Germany is set to further cut subsidies for renewable energies as it struggles to keep control of the costs related to the switch from fossil and nuclear fuels to “green” energy, according to a working paper authored by Chancellor Angela Merkel’s Christian Democrats and the Social Democrats, seen by The Wall Street Journal.
Under a draft agreement between both the parties that are expected to form the next governing coalition after September’s general election, subsidies for onshore wind farms will fall, while expansion plans for offshore wind will be scaled back.
The plans to overhaul Germany’s renewable energies strategy come amid growing concerns that the high costs related to the “green” push are undermining the country’s competitiveness and are overburdening households and businesses.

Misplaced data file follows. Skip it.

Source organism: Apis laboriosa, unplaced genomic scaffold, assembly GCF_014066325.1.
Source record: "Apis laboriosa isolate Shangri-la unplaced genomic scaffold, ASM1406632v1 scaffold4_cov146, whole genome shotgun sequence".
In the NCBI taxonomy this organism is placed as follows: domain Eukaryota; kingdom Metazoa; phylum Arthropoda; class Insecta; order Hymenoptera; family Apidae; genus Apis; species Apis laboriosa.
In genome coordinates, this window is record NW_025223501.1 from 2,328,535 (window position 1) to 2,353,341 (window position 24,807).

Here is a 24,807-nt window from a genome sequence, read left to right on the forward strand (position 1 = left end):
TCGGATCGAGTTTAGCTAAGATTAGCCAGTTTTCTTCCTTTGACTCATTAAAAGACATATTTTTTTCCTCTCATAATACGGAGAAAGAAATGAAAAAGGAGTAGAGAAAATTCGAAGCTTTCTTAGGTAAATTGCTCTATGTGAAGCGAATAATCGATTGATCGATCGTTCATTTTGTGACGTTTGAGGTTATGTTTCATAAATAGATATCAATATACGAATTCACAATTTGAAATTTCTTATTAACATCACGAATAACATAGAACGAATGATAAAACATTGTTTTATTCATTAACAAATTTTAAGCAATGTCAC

Germany isn’t alone in struggling to cope with generous support terms it had once granted to operators of renewable energies. Other European countries, including Spain and Italy, have also radically scaled back financial incentives for wind, solar and biomass in the face of a broader economic downturn and the euro-zone debt crisis that tightened public spending.
Germany alone this year is expected to spend around 20 billion euros ($16.7 billion) on subsidies for renewable energies, which meet around one quarter of Germany’s electricity consumption.
Over the weekend, Ms. Merkel reiterated that the reform of energy policy will be one of the top priorities of her next government and in their draft agreement the parties pledged to pass an amendment to the renewable energies law by next summer.
In contrast to previous subsidy reductions, however, financial support for solar energy will remain unchanged. The German government last year reduced solar power subsidies and pledged to end subsidies once solar capacity has reached a certain level.